The people know the truth: Fracking just isn’t safe


This past week, the natural gas industry — the people who’ve brought fracking to a community near you — held a major convention in Philadelphia, not far from the Marcellus Shale region where some of the most frenetic drilling is taking place. Inside a gleaming convention center, the multi-millionaire CEOs of Big Gas and their political hand-puppets like the Republican governor of Pennsylvania, sought to reassure the world that fracking is a safe, clean way of producing not just cheap, clean energy for America but also good, plentiful jobs.

But outside the hall, on the streets of Philadelphia, a different kind of confab was taking place. There were hundreds of folks from all over Pennsylvania and from upstate New York — many came from as far as a couple hundred miles away, on their own hard-earned dime. These self-styled “fracktivists” were there not only to protest the Shale Gas Impact conference, but also to tell their own stories, of what it’s really like to live near a fracking rig. For example:

Tammy Manning of Susquehanna County said the gases around her well recently tested at 82 percent methane. She said she was told to leave the water running all the time because if the gas built up, it could cause her house to explode.


Carol French, a dairy farmer who lives 11/2 miles from a natural-gas drilling site in Bradford County, Pa., said her water often comes out white and turns gelatinous after sitting out for a half-hour. While the drilling company was at work, French said, her daughter became extremely ill, with bloody stool and enlarged organs.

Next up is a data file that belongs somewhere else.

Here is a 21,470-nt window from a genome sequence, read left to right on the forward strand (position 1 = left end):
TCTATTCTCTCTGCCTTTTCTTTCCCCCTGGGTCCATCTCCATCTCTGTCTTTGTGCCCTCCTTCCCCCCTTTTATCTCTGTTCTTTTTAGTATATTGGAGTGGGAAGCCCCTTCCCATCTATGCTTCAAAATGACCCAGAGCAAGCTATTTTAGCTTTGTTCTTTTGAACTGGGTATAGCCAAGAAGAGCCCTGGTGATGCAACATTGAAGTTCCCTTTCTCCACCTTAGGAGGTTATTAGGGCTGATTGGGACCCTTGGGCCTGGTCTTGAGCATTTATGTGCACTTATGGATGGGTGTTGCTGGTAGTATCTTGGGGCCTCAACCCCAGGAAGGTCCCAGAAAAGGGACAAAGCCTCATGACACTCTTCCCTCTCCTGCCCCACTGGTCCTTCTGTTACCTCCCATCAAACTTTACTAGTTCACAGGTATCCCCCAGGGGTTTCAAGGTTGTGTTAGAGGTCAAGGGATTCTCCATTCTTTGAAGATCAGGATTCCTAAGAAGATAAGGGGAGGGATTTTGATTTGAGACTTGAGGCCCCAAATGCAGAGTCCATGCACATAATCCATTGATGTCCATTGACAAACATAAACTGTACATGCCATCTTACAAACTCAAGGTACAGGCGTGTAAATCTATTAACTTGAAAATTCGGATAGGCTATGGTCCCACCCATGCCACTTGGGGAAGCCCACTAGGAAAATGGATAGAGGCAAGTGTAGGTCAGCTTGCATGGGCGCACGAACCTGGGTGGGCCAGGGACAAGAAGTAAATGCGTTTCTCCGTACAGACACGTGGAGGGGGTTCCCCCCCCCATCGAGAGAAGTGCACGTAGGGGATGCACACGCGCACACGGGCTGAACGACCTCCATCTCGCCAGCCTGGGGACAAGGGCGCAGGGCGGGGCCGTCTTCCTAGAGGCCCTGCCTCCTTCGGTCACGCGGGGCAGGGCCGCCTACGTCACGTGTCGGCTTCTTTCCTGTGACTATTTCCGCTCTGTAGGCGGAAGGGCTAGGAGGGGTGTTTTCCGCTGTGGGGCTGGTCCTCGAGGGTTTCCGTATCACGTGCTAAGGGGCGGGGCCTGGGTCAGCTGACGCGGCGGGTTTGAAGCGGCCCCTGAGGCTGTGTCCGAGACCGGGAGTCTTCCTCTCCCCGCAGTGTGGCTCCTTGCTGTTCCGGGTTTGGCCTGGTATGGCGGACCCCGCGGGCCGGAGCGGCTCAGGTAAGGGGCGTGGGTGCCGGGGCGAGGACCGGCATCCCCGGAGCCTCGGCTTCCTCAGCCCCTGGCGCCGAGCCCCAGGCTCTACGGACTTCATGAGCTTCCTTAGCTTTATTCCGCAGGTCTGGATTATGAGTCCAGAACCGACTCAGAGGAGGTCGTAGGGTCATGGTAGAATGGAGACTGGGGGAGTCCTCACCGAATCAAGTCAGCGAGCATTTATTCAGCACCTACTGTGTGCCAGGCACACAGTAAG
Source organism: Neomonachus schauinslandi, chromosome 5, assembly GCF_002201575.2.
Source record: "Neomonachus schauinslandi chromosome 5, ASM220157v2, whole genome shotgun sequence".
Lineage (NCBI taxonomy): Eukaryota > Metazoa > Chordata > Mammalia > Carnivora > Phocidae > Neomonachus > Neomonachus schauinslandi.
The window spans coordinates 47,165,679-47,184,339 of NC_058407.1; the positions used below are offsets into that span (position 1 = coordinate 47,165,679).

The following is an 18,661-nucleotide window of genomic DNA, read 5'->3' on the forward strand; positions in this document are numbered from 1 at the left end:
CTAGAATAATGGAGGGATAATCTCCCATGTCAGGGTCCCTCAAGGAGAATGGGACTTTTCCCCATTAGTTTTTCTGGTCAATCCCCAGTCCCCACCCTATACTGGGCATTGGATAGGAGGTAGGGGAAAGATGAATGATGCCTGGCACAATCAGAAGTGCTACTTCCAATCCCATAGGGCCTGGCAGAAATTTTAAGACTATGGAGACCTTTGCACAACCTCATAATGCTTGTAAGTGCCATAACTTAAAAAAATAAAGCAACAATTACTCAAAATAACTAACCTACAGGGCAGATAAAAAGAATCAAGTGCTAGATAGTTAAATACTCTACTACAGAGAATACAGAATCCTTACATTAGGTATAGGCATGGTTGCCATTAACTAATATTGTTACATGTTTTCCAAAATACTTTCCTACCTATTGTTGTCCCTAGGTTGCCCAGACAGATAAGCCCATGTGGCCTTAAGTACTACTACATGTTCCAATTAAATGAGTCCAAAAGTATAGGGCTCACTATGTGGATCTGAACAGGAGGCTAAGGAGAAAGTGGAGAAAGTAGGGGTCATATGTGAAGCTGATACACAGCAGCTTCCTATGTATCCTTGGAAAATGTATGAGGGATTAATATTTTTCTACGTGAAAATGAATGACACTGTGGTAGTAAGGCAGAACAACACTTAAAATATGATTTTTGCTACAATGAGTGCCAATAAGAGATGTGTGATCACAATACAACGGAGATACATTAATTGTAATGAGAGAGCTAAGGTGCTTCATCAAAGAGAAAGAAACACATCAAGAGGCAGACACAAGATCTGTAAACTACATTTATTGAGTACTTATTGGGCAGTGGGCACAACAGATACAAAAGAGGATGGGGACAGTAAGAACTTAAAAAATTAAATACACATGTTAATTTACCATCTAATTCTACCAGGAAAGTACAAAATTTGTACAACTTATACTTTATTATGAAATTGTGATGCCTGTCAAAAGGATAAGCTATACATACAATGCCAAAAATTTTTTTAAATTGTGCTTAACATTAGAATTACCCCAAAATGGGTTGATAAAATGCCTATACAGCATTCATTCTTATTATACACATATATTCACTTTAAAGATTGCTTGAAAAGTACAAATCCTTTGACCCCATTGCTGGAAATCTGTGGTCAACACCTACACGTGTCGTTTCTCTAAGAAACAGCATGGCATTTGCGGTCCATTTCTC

Ray Kemble of Dimock, Pa., the town featured in the Gasland documentary, held up a jug that he said held water from his well that was the color of apple juice. According to government tests, he said, it is contaminated with weapons-grade uranium, arsenic, and other carcinogens.

Oh, and about those good jobs:

Charlotte Bevins said she and her mother rose at 4 a.m. to drive to Philadelphia from West Virginia. Bevins said her brother Charles was supervising a forklift for a natural-gas contractor, at $13 an hour, last year. He was killed when the forklift sank into the mud, pinning him between the forklift and a building.

“After talking to his coworkers, they tell me there’s no safe way to do this,” Bevins said. “They’re always using the cheapest, the quickest thing they can.” Bevins said her brother, a 23-year-old father of two, was working 15-day stretches with five days off in between.

This is the reality of fracking for people from coast to coast. It is nothing like the fantasy portrayal that was taking place inside the Pennsylvania Convention Center — a world where drinking water is never contaminated and no one ever gets sick as a result. There, industry officials were also patting themselves on the back for self-reporting the chemicals that they use in drilling. But as Bloomberg News reported this summer, the truth comes nowhere near their rhetoric: